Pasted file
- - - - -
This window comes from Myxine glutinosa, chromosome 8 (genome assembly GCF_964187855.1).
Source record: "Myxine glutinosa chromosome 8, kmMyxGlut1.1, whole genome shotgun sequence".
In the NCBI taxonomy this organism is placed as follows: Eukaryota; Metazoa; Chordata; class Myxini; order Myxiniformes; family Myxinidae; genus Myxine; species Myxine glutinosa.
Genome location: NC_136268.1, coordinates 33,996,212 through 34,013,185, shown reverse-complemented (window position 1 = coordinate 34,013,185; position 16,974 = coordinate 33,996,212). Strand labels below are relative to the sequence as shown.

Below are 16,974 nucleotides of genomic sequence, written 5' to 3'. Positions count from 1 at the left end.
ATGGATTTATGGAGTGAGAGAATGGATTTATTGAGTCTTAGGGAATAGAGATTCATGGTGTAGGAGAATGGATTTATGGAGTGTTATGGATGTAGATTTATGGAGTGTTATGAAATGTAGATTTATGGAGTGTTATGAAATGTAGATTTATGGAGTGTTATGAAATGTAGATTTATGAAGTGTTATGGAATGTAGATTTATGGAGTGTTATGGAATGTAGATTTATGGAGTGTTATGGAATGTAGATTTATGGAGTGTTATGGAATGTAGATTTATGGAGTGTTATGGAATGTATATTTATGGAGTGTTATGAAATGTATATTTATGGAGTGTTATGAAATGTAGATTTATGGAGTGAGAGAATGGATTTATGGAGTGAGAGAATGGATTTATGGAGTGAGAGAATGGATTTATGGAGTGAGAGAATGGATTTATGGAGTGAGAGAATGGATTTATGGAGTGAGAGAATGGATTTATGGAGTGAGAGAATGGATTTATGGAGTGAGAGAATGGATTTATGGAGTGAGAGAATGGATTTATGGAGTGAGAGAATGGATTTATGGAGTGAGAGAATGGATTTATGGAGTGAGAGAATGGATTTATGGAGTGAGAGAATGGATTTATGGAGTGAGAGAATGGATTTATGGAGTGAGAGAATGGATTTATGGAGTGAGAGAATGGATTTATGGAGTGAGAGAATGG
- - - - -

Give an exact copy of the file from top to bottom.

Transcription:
This window comes from Myxine glutinosa, chromosome 8 (genome assembly GCF_964187855.1).
Source record: "Myxine glutinosa chromosome 8, kmMyxGlut1.1, whole genome shotgun sequence".
In the NCBI taxonomy this organism is placed as follows: Eukaryota; Metazoa; Chordata; class Myxini; order Myxiniformes; family Myxinidae; genus Myxine; species Myxine glutinosa.
Genome location: NC_136268.1, coordinates 33,996,212 through 34,013,185, shown reverse-complemented (window position 1 = coordinate 34,013,185; position 16,974 = coordinate 33,996,212). Strand labels below are relative to the sequence as shown.

Below are 16,974 nucleotides of genomic sequence, written 5' to 3'. Positions count from 1 at the left end.
ATGGATTTATGGAGTGAGAGAATGGATTTATTGAGTCTTAGGGAATAGAGATTCATGGTGTAGGAGAATGGATTTATGGAGTGTTATGGATGTAGATTTATGGAGTGTTATGAAATGTAGATTTATGGAGTGTTATGAAATGTAGATTTATGGAGTGTTATGAAATGTAGATTTATGAAGTGTTATGGAATGTAGATTTATGGAGTGTTATGGAATGTAGATTTATGGAGTGTTATGGAATGTAGATTTATGGAGTGTTATGGAATGTAGATTTATGGAGTGTTATGGAATGTATATTTATGGAGTGTTATGAAATGTATATTTATGGAGTGTTATGAAATGTAGATTTATGGAGTGAGAGAATGGATTTATGGAGTGAGAGAATGGATTTATGGAGTGAGAGAATGGATTTATGGAGTGAGAGAATGGATTTATGGAGTGAGAGAATGGATTTATGGAGTGAGAGAATGGATTTATGGAGTGAGAGAATGGATTTATGGAGTGAGAGAATGGATTTATGGAGTGAGAGAATGGATTTATGGAGTGAGAGAATGGATTTATGGAGTGAGAGAATGGATTTATGGAGTGAGAGAATGGATTTATGGAGTGAGAGAATGGATTTATGGAGTGAGAGAATGGATTTATGGAGTGAGAGAATGGATTTATGGAGTGAGAGAATGGATTTATGGAGTGAGAGAATGG